Infosys completes 25 years to US listing, here are its hits and misses

  • Infosys was the first Indian company to list on the Nasdaq. Since then, it has had a brilliant run, despite facing severe challenges along the way.

Jas Bardia
First Published24 Jun 2024, 07:30 AM IST
The company got a revenue of $18.6 billion as of last year, making it the country’s second largest IT services company.
The company got a revenue of $18.6 billion as of last year, making it the country’s second largest IT services company.(Bloomberg)

Bengaluru: Six years after Infosys Ltd got listed on the BSE (then called Bombay Stock Exchange) in June 1993, the information technology (IT) services company became the first Indian company to list in the US in a bid to win the confidence of western clients. 

On Friday, 21 June 2024, Infosys completed a quarter of a century of being listed on the Nasdaq exchange in the US, according to a filing to stock exchanges.  

“It was an honor to be invited to ring The Opening Bell at this morning. This commemorates Infosys’ 25 years of being listed in the US. We thank all our clients, employees, investors, and other stakeholders who’ve contributed to our continued success,” said Infosys in a post on social media platform X.

“The listing in the United States was not to raise money," T.V. Mohandas Pai, a former human resources head and chief financial officer of the company, said on a phone call with Mint. “It was strategic because 60% of our business came from America and we wanted our clients to know that we are a listed company in their country to instill confidence in them.”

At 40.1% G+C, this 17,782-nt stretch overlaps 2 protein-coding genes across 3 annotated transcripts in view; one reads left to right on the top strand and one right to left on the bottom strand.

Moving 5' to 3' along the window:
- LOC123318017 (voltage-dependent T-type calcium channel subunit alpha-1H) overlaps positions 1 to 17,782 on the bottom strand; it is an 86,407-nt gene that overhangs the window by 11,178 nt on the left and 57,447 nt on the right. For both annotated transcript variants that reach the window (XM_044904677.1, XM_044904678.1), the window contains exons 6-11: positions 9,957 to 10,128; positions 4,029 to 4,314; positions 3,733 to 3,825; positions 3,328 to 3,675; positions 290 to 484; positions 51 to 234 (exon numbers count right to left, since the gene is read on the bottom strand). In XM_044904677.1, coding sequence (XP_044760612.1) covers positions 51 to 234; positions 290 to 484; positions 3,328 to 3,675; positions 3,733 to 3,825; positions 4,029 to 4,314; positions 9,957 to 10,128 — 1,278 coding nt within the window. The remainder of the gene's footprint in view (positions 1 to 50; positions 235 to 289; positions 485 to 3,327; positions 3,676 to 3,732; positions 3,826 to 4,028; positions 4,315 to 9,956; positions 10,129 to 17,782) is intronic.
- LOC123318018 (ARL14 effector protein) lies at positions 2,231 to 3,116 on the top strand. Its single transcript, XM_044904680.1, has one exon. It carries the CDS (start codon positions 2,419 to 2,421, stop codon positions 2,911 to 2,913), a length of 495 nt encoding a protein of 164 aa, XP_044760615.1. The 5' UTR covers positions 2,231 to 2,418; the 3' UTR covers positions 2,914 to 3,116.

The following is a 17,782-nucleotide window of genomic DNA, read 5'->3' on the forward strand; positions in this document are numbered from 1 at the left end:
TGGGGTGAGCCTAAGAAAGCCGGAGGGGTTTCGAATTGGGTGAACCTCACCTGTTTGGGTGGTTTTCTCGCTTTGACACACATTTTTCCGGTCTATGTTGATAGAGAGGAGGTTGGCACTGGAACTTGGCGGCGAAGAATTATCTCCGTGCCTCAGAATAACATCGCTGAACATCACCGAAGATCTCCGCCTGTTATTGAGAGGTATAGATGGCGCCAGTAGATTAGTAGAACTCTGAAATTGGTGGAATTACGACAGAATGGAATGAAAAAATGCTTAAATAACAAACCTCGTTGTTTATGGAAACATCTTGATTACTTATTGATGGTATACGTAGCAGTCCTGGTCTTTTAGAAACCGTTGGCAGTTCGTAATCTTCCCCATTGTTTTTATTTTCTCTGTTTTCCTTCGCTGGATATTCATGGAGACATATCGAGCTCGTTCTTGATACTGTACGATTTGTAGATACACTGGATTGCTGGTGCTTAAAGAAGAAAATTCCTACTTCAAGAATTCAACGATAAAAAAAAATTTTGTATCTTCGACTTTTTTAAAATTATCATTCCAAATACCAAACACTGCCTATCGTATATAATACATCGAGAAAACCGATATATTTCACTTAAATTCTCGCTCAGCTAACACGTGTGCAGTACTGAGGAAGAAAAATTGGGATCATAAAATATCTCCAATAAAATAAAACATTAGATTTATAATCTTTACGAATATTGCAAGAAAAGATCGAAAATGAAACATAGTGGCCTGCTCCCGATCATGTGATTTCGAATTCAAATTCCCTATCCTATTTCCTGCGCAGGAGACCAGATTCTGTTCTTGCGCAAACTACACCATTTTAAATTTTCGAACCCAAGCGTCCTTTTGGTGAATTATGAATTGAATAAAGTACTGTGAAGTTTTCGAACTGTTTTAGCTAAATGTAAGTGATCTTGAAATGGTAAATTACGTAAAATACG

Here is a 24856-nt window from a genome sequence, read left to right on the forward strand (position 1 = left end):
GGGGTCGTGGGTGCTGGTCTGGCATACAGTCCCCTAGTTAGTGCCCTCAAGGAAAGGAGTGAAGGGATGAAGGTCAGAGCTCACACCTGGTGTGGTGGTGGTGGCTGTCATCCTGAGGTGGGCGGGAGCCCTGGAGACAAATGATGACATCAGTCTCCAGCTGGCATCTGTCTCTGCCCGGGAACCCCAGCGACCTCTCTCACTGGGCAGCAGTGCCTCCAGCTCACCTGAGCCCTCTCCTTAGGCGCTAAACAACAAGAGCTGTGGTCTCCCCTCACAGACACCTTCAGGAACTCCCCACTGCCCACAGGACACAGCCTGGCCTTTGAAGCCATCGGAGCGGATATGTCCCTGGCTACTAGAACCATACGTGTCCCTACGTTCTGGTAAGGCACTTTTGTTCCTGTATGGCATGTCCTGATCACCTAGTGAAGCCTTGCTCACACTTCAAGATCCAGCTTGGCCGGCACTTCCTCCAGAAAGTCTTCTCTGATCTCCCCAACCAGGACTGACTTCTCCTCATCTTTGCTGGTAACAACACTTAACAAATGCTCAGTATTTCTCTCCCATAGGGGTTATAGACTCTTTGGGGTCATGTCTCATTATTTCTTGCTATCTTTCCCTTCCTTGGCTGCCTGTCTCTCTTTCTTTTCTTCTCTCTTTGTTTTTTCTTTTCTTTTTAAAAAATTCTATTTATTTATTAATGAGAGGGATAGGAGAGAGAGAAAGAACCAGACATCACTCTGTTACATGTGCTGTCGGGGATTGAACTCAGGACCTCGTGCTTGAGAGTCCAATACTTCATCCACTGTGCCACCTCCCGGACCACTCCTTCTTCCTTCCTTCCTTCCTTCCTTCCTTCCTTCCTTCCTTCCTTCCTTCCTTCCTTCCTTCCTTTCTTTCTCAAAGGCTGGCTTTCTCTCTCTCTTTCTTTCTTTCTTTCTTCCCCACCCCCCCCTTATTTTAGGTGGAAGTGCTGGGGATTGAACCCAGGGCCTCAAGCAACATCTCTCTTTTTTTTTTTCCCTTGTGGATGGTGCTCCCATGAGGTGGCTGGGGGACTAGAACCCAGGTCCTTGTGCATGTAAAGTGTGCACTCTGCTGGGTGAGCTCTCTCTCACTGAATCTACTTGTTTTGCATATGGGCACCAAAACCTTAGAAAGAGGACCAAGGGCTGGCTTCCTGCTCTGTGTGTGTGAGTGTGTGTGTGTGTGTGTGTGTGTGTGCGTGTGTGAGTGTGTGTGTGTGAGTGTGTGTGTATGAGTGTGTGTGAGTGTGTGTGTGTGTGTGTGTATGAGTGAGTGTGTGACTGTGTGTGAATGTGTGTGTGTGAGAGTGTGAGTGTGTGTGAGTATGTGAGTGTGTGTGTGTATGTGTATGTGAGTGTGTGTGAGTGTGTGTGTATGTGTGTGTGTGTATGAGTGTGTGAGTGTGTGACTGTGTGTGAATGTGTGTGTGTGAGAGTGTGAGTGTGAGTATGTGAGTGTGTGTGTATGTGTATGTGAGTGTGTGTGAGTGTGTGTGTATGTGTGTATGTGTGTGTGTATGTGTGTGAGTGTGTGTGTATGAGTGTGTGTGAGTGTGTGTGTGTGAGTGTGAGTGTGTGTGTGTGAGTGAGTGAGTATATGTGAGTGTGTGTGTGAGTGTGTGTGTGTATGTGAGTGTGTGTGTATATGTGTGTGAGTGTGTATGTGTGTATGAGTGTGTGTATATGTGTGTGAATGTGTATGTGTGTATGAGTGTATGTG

Infosys was founded in 1981 by seven engineers in Pune, including N.R. Narayana Murthy, Nandan M. Nilekani, S. Gopalakrishnan, S.D. Shibulal, K. Dinesh, N.S. Raghavan, and Ashok Arora, as Infosys Consultants Pvt Ltd. The motive then was to propel a homegrown company into becoming a global giant.

Good weather and a welcoming state government meant the company shifted its headquarters to Bengaluru, then known as Bangalore, two years later. Five of its founders and their family members—save Ashok Arora who left the company early, and N.S. Raghavan—continue to hold shares of the company. 

The IT services company, which had just about $5 million in revenue and fewer than 250 employees, went public in India in 1993. In the same year, it introduced the employee stock option program (ESOP), which allowed its employees to own parts of the company. 

This move allowed almost every third Infosys employee to become rich, with many of its 18,000 employees turning into dollar millionaires. The 1990s was also a time when many engineers applied to Infosys to live the American dream as the company would send its employees onsite to cater to two-third of its business, which was coming from clients in the US. 

Business was on the cusp of an inflection point when revenues were a tad higher than $100 million as of March 1999, making it India’s most visible company. While Infosys may not have been the largest Indian IT services company at the time, a listing in the US would grab eyeballs, not just of the clients, but also of investors wanting a piece of the Infosys pie. 

Tata Consultancy Services Ltd (TCS) and Wipro Ltd were the other two IT outsourcing companies at the time. TCS was listed in 2004 whereas Wipro was listed on Nasdaq only in 2000. 

At the turn of the century, when many Fortune 500 companies did not even have a website, Infosys was trying to sell them the benefits of outsourcing. 

It was also the time of the Y2K movement when tech adoption and the internet bandwagon picked up steam. Infosys was quick to spot growth and in March 1999, became the first Indian company to list in the Nasdaq stock exchange, selling 2,070,000 shares at $34 a piece.

The Infosys formula